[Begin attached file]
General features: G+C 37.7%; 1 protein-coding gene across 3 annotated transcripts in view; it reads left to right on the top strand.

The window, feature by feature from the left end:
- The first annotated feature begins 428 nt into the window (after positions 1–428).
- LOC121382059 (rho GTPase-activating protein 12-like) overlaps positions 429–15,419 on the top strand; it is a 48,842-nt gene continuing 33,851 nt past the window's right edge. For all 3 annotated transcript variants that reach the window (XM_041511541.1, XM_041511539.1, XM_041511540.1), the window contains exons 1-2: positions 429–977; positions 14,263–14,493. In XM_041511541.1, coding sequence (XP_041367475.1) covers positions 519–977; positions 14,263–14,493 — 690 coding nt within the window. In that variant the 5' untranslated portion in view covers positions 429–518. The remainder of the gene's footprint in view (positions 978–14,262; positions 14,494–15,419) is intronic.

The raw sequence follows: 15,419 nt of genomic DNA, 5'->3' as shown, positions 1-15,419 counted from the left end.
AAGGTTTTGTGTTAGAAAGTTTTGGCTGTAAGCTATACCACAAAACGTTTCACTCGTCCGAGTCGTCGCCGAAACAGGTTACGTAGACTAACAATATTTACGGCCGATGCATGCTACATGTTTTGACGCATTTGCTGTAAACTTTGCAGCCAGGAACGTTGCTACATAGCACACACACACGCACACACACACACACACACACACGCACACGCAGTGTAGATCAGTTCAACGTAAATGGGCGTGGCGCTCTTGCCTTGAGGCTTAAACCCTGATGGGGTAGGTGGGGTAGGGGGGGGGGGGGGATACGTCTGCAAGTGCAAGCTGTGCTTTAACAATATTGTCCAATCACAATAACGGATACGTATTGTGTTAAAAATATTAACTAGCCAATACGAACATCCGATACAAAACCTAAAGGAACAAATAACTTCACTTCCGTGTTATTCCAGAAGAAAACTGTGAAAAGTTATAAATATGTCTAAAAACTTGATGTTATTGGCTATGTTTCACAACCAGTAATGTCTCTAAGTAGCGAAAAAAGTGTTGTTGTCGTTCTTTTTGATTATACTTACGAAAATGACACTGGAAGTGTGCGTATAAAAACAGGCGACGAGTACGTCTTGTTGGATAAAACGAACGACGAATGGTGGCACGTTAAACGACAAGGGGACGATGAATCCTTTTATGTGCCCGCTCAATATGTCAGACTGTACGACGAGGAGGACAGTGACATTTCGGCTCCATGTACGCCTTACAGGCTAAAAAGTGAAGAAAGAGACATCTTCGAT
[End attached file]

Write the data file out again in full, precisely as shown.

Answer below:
General features: G+C 37.7%; 1 protein-coding gene across 3 annotated transcripts in view; it reads left to right on the top strand.

The window, feature by feature from the left end:
- The first annotated feature begins 428 nt into the window (after positions 1–428).
- LOC121382059 (rho GTPase-activating protein 12-like) overlaps positions 429–15,419 on the top strand; it is a 48,842-nt gene continuing 33,851 nt past the window's right edge. For all 3 annotated transcript variants that reach the window (XM_041511541.1, XM_041511539.1, XM_041511540.1), the window contains exons 1-2: positions 429–977; positions 14,263–14,493. In XM_041511541.1, coding sequence (XP_041367475.1) covers positions 519–977; positions 14,263–14,493 — 690 coding nt within the window. In that variant the 5' untranslated portion in view covers positions 429–518. The remainder of the gene's footprint in view (positions 978–14,262; positions 14,494–15,419) is intronic.

The raw sequence follows: 15,419 nt of genomic DNA, 5'->3' as shown, positions 1-15,419 counted from the left end.
AAGGTTTTGTGTTAGAAAGTTTTGGCTGTAAGCTATACCACAAAACGTTTCACTCGTCCGAGTCGTCGCCGAAACAGGTTACGTAGACTAACAATATTTACGGCCGATGCATGCTACATGTTTTGACGCATTTGCTGTAAACTTTGCAGCCAGGAACGTTGCTACATAGCACACACACACGCACACACACACACACACACACACGCACACGCAGTGTAGATCAGTTCAACGTAAATGGGCGTGGCGCTCTTGCCTTGAGGCTTAAACCCTGATGGGGTAGGTGGGGTAGGGGGGGGGGGGGGATACGTCTGCAAGTGCAAGCTGTGCTTTAACAATATTGTCCAATCACAATAACGGATACGTATTGTGTTAAAAATATTAACTAGCCAATACGAACATCCGATACAAAACCTAAAGGAACAAATAACTTCACTTCCGTGTTATTCCAGAAGAAAACTGTGAAAAGTTATAAATATGTCTAAAAACTTGATGTTATTGGCTATGTTTCACAACCAGTAATGTCTCTAAGTAGCGAAAAAAGTGTTGTTGTCGTTCTTTTTGATTATACTTACGAAAATGACACTGGAAGTGTGCGTATAAAAACAGGCGACGAGTACGTCTTGTTGGATAAAACGAACGACGAATGGTGGCACGTTAAACGACAAGGGGACGATGAATCCTTTTATGTGCCCGCTCAATATGTCAGACTGTACGACGAGGAGGACAGTGACATTTCGGCTCCATGTACGCCTTACAGGCTAAAAAGTGAAGAAAGAGACATCTTCGAT